... urgent ... The atrocities in Our Bodies, Their Battlefields horrify, as they should. Lamb does society a service by forcing us to look ... [Lamb] provides one of the first exhaustive examinations of sexual violence as a deliberate weapon, used to inflict terror and humiliation. Her book is painful to read but should be required for everyone interested in military and global affairs ... She travels through Asia, Africa, Europe and South America to provide an intimate picture of what it’s like to be abused and forgotten ... Despite the barbarity, Lamb’s humane portraits of survivors kept my attention. I grew invested in the women and felt compelled to listen to their stories ... In the conclusion of her book, Lamb writes, 'Every time I walk past a war memorial I wonder why women’s names aren’t on it.' With Our Bodies, Their Battlefields, she provides a monument of sorts.
... deeply traumatic and important ... provides a corrective that is by turns horrific and profoundly moving ... Lamb is an extraordinary writer. Her compassion for those she talks to and deep understanding of how to tell their stories makes this a book that should be required reading for all – even though (and perhaps because) it is not an enjoyable experience ... This is a powerful book that not only underlines how women have been written out of history, but how victims of rape have had their suffering enabled, ignored and perpetuated.
... one of the most disturbing books I have read ... Meticulously researched and carefully written, Our Bodies Their Battlefield is almost unbearably difficult to read, which is exactly as it should be. Showing admirable patience and empathy, Lamb visits Yazidi women who were traded on internet forums and Nigerian mothers whose daughters were kidnapped by Boko Haram ... Many of these stories are enormously harrowing to read, and certainly too harrowing to repeat in detail ... Although Lamb’s book could scarcely be more powerful or more important, she admits that it tells only one side of the story.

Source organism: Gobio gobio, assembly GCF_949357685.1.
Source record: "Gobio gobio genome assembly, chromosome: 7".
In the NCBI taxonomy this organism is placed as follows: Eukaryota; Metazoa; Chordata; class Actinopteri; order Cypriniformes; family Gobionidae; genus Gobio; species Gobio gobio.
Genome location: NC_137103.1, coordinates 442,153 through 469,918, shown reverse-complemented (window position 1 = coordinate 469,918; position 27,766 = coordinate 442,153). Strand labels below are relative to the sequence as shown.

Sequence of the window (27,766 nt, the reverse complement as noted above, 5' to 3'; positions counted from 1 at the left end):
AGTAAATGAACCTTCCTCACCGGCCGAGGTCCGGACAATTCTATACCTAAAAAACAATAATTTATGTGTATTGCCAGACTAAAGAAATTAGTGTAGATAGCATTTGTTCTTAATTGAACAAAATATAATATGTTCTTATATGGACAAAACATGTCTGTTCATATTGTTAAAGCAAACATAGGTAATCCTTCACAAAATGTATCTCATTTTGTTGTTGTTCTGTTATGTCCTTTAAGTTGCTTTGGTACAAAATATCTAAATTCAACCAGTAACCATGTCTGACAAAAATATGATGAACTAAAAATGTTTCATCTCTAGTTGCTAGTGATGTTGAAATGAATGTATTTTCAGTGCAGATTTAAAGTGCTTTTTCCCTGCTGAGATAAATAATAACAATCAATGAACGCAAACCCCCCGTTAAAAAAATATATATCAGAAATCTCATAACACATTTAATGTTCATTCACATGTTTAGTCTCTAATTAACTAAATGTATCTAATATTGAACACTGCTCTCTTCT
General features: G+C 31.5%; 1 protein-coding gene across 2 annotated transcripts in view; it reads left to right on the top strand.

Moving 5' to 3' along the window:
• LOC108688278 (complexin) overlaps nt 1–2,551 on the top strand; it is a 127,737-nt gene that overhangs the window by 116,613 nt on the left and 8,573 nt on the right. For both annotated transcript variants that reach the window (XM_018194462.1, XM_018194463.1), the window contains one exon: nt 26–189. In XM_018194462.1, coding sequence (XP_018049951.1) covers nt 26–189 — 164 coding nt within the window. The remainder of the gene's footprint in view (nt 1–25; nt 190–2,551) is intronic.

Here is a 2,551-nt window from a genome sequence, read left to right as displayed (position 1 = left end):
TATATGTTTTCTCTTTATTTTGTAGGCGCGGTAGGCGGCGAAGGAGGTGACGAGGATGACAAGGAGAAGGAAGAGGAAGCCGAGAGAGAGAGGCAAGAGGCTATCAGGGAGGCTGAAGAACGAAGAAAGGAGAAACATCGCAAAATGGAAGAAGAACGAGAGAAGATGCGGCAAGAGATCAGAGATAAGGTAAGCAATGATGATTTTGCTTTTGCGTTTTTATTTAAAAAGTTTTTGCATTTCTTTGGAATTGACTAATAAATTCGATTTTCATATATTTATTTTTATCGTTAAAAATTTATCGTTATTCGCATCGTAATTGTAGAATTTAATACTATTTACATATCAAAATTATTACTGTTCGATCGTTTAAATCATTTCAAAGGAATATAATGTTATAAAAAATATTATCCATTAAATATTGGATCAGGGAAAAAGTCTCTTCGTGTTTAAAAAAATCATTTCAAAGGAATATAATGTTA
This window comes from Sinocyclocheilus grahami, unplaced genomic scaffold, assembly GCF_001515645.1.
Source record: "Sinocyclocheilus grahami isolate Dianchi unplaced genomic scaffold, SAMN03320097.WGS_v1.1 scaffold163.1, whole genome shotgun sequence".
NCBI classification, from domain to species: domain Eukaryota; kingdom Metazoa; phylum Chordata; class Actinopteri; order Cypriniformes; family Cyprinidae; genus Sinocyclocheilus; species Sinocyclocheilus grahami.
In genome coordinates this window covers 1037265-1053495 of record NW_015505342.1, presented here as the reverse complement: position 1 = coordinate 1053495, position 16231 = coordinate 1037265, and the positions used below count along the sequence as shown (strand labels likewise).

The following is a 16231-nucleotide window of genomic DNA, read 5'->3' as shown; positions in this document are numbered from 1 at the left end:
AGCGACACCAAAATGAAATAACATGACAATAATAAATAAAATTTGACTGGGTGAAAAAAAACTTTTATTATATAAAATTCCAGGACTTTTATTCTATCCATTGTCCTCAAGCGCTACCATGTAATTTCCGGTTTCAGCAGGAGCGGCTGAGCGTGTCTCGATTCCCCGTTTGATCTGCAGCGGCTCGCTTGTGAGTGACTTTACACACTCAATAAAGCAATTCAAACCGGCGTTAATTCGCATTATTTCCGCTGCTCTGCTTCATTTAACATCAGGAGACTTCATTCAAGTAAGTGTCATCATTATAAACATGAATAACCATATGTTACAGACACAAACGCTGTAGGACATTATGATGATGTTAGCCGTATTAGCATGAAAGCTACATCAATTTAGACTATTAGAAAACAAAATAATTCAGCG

With the MeToo movement and increased awareness around sexual violence and harassment of women, it is the right time for this book to be written ... it’s noticeable that Lamb lets interviewees speak for themselves. She includes pages of direct quotes during almost every story. In a book aimed at elevating the voices of women, it’s an effective and powerful touch. Many of the interviewees have long been isolated for years or decades because of what they went through, but they speak openly to her. The mass of testimonies feels like a display of strength.
At times, Lamb worries that she is being intrusive, but she is also careful not to be credulous. An experienced journalist, she can tell when something doesn’t smell right – one Rohingya woman in a camp in Bangladesh has a long story that doesn’t add up. In the age of #MeToo, the impetus is to believe women and on the whole, she – quite rightly – does, while never losing her journalistic rigour. The litany of pain she recounts is all too believeable. I know because I have heard it too ... silence is the women’s worst enemy, and that’s why, while some may be tempted to turn away from the horror, this is such an important book.
... should be essential reading. This retelling of some of the world’s worst wars highlights a dark seam of human history suppressed by shame, impunity and the unwillingness of so many even to listen to horrific accounts of systemic mass rape .... Rape is as old as armed conflict but Lamb’s account amounts to much more than simply 'bad things happen'. Her conclusion is clear: rape is a systematic weapon of war; this is not about individual abuses but deliberate military policy ... This is not pitch-black history, however – lights are shone by the courage of women and girls determined to speak out and confront their abusers ... This is a hard book to read. But, once you do, you will join a growing group of people who ask: 'How is this allowed to go on?'
... a deeply distressing book, and one that most people will likely struggle to get through. But persevere: it needs to be read as widely as possible ... Lamb is careful not to pigeonhole the women as victims, though. Instead, she explores their battles for justice ... not just an important documentation of the use of rape in times of war. It is also an urgent reality check for the media and how we approach victims of trauma.
Dizzying for its historical breadth and emotional strain, this book is nevertheless essential reading. Readers interested in human rights will stick through the highly readable but earth-rattling chapters for the sake of their larger purpose; namely, to give voice to people who have felt erased.
... superb ... Crisscrossing the globe to interview survivors, the author makes it abundantly clear that the devastating effects of rape transcend borders ... To tell some of these stories, Lamb clearly has put herself in peril, and it’s difficult to overpraise her courage or a book that—for the breadth and moral force of its arguments—is perhaps the most important work of nonfiction about rape since Susan Brownmiller’s Against Our Will (1975) ... A searing, absolutely necessary exposé of the uses of rape in recent wars and of global injustices to the survivors.